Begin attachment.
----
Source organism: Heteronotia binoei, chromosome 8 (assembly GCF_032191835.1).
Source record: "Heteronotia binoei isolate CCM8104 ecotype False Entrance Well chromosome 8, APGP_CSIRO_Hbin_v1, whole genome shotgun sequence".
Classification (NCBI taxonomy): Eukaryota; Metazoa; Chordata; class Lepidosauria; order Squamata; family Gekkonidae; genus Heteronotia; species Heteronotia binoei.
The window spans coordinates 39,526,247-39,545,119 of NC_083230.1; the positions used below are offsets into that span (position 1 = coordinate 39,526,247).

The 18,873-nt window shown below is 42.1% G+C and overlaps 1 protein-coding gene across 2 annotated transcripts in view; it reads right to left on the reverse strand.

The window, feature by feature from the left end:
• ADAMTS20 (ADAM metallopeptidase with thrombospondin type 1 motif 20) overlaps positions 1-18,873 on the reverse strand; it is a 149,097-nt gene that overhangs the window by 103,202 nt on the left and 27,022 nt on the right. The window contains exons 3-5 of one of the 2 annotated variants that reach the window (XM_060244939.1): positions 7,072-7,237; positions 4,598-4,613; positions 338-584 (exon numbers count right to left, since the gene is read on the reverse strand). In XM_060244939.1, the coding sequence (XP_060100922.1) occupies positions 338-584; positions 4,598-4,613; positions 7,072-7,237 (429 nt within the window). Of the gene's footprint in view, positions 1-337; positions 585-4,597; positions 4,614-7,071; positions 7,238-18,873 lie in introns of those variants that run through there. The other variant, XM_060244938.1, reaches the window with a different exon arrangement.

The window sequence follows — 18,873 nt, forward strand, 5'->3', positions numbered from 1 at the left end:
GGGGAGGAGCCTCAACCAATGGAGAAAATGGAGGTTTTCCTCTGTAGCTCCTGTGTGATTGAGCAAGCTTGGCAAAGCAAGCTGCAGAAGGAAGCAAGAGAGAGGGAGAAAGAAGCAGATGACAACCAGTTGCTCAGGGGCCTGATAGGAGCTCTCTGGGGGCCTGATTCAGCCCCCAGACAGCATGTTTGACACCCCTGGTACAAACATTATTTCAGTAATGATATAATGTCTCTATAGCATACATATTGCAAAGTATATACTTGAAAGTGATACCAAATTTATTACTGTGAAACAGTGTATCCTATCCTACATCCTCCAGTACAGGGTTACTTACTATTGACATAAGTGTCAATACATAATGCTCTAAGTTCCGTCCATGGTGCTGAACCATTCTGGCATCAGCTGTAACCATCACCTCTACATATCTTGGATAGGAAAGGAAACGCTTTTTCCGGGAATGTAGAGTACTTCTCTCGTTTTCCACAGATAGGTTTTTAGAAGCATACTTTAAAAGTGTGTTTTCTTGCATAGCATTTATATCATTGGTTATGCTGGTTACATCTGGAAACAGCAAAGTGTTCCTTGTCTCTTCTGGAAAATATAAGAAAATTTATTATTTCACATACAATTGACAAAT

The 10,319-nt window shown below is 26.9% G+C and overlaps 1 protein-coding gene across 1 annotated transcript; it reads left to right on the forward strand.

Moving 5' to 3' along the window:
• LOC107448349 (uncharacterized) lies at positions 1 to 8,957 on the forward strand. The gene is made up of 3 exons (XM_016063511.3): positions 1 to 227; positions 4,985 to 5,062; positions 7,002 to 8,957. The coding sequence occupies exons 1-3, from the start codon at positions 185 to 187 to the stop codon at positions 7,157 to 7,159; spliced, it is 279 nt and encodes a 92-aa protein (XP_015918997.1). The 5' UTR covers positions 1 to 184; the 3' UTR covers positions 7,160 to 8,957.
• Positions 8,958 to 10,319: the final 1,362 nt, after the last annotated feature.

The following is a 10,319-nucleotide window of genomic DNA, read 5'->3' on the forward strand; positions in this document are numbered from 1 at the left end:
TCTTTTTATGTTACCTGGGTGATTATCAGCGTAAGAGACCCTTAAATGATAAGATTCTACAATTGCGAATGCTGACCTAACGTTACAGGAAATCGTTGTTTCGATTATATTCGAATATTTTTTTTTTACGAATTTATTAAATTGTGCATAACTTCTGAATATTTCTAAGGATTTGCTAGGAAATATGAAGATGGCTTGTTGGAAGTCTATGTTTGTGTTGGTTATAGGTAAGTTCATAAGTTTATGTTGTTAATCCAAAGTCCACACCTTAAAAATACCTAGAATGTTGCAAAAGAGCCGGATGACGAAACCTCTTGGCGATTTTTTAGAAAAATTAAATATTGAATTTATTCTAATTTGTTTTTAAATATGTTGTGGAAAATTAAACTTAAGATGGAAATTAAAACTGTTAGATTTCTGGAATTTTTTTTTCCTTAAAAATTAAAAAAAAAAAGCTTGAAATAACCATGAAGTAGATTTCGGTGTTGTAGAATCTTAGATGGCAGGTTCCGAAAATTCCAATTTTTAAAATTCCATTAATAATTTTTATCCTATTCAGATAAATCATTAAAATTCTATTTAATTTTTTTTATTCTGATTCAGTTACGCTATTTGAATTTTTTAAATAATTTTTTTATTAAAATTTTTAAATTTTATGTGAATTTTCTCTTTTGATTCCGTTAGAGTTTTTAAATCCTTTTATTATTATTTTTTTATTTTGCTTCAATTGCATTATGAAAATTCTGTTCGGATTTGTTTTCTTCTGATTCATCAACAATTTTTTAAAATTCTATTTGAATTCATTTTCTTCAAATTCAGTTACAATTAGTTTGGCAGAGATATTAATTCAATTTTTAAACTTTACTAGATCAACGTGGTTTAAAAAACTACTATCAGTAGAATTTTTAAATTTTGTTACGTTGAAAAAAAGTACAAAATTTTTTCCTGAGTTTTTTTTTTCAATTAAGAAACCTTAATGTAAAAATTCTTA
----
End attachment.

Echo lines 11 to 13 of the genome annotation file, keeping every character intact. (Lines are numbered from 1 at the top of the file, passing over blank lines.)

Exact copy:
Moving 5' to 3' along the window:
• LOC107448349 (uncharacterized) lies at positions 1 to 8,957 on the forward strand. The gene is made up of 3 exons (XM_016063511.3): positions 1 to 227; positions 4,985 to 5,062; positions 7,002 to 8,957. The coding sequence occupies exons 1-3, from the start codon at positions 185 to 187 to the stop codon at positions 7,157 to 7,159; spliced, it is 279 nt and encodes a 92-aa protein (XP_015918997.1). The 5' UTR covers positions 1 to 184; the 3' UTR covers positions 7,160 to 8,957.
• Positions 8,958 to 10,319: the final 1,362 nt, after the last annotated feature.